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Streamlined Cleaning to Keep Your Mealworm Farm Healthy and Productive

Mealworm Maintenance Shouldn’t Take Long with the Right Equipement

Lets take a look how to care for your mealworms to keep them happy and odor free.

General Maintenance

  • Wet food should be added every few days (or as required) and the old food should also be removed at the same time. Dry food should be added as required, usually once per week or every second week. The large mealworms will have the greatest need for food and water.
  • Mealworm Maintenance

    The remains of dead mealworms, beetles or pupa should be removed to prevent mold infestations. This can be done using a sieve or by hand (see below for more details).

  • At every molt mealworms will leave behind a brown skin. Once every few weeks this should be removed by hand or using a cat litter poo scoop or a sieve.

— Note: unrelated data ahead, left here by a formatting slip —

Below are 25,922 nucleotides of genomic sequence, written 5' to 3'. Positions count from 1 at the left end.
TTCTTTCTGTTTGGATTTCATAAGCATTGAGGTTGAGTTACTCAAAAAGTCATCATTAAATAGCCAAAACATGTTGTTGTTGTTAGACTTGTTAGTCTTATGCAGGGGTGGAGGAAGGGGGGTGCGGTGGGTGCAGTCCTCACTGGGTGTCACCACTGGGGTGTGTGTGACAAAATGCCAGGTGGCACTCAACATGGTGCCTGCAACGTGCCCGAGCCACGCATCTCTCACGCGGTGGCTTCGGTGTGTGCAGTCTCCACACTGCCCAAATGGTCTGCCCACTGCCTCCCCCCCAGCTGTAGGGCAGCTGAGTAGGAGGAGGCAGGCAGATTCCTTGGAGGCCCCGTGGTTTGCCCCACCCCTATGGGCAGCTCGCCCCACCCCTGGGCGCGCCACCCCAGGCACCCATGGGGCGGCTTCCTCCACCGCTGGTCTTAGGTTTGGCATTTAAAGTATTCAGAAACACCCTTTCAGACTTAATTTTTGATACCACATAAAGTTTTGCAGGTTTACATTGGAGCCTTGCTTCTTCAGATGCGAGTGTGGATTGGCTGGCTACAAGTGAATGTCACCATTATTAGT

• Frass should be removed as required, usually every 3-4 weeks. If however if you plan to use your mealworms quickly it may not be even necessary to remove the frass.
  • You can get a variety of sieves with different mesh sizes to filter out different fractions of the frass. For instance a larger mesh size will filter out beetles and pupa but leave substrate and eggs behind. A smaller mesh will separate out mealworms/meal and remove frass. The picture shows a variety of potential sieves including; a black pool filter, a green lettuce spinner, a metal sieve, or a bucket with holes drilled into it.
  • In the pupa and beetle container (Container 2), the eggs are laid in the substrate or reside in the poo. For this container, you should not throw out all the frass and keep enough so the eggs remain.

Odor and Disease

  • If your colony has a bad fermenting or ammonia smell, it is likely the frass has gone moldy and needs replacing. If the container has a major mold infestation, you need to remove any live animals and start over.
  • Move any mealworms/pupa/beetles to a new clean container and start again.
  • Throw out the old mealworm mixture and do not use any of it to start the new colony, even if it means throwing out potentially viable eggs.
  • Clean the old container with soap and hot water or natural disinfectant. Natural disinfectants include mixing water with, vinegar; melaleuca (tea tree) or eucalyptus oil.

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